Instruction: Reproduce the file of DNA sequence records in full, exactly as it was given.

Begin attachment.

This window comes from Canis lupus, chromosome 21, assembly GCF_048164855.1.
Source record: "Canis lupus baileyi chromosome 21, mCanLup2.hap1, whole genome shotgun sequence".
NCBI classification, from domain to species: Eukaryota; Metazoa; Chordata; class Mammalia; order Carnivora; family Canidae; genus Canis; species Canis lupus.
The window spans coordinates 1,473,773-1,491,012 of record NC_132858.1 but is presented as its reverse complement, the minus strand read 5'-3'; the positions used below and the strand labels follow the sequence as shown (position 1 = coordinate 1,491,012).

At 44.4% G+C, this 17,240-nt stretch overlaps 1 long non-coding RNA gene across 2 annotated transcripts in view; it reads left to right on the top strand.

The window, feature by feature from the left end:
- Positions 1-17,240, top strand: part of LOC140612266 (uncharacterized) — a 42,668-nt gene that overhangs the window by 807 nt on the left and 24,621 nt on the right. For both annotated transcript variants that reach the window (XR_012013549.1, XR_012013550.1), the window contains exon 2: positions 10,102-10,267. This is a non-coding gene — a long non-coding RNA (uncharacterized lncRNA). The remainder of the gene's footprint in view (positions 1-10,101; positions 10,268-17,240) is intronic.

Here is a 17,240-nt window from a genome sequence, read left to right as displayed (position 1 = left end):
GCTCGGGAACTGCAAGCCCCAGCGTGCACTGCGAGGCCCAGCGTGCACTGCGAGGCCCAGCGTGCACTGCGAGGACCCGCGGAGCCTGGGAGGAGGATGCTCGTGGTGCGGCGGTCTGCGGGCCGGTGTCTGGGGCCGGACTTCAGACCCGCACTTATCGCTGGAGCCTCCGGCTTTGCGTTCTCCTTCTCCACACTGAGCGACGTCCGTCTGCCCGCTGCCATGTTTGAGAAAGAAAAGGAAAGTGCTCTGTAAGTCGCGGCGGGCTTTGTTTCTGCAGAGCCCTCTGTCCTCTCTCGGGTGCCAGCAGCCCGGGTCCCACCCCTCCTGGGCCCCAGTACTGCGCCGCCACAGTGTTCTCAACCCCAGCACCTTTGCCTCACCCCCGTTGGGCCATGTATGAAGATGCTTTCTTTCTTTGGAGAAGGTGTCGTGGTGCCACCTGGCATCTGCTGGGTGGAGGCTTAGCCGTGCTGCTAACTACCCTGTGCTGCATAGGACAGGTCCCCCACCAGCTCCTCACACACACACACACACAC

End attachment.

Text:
This window comes from Canis lupus, chromosome 21, assembly GCF_048164855.1.
Source record: "Canis lupus baileyi chromosome 21, mCanLup2.hap1, whole genome shotgun sequence".
NCBI classification, from domain to species: Eukaryota; Metazoa; Chordata; class Mammalia; order Carnivora; family Canidae; genus Canis; species Canis lupus.
The window spans coordinates 1,473,773-1,491,012 of record NC_132858.1 but is presented as its reverse complement, the minus strand read 5'-3'; the positions used below and the strand labels follow the sequence as shown (position 1 = coordinate 1,491,012).

At 44.4% G+C, this 17,240-nt stretch overlaps 1 long non-coding RNA gene across 2 annotated transcripts in view; it reads left to right on the top strand.

The window, feature by feature from the left end:
- Positions 1-17,240, top strand: part of LOC140612266 (uncharacterized) — a 42,668-nt gene that overhangs the window by 807 nt on the left and 24,621 nt on the right. For both annotated transcript variants that reach the window (XR_012013549.1, XR_012013550.1), the window contains exon 2: positions 10,102-10,267. This is a non-coding gene — a long non-coding RNA (uncharacterized lncRNA). The remainder of the gene's footprint in view (positions 1-10,101; positions 10,268-17,240) is intronic.

Here is a 17,240-nt window from a genome sequence, read left to right as displayed (position 1 = left end):
GCTCGGGAACTGCAAGCCCCAGCGTGCACTGCGAGGCCCAGCGTGCACTGCGAGGCCCAGCGTGCACTGCGAGGACCCGCGGAGCCTGGGAGGAGGATGCTCGTGGTGCGGCGGTCTGCGGGCCGGTGTCTGGGGCCGGACTTCAGACCCGCACTTATCGCTGGAGCCTCCGGCTTTGCGTTCTCCTTCTCCACACTGAGCGACGTCCGTCTGCCCGCTGCCATGTTTGAGAAAGAAAAGGAAAGTGCTCTGTAAGTCGCGGCGGGCTTTGTTTCTGCAGAGCCCTCTGTCCTCTCTCGGGTGCCAGCAGCCCGGGTCCCACCCCTCCTGGGCCCCAGTACTGCGCCGCCACAGTGTTCTCAACCCCAGCACCTTTGCCTCACCCCCGTTGGGCCATGTATGAAGATGCTTTCTTTCTTTGGAGAAGGTGTCGTGGTGCCACCTGGCATCTGCTGGGTGGAGGCTTAGCCGTGCTGCTAACTACCCTGTGCTGCATAGGACAGGTCCCCCACCAGCTCCTCACACACACACACACACAC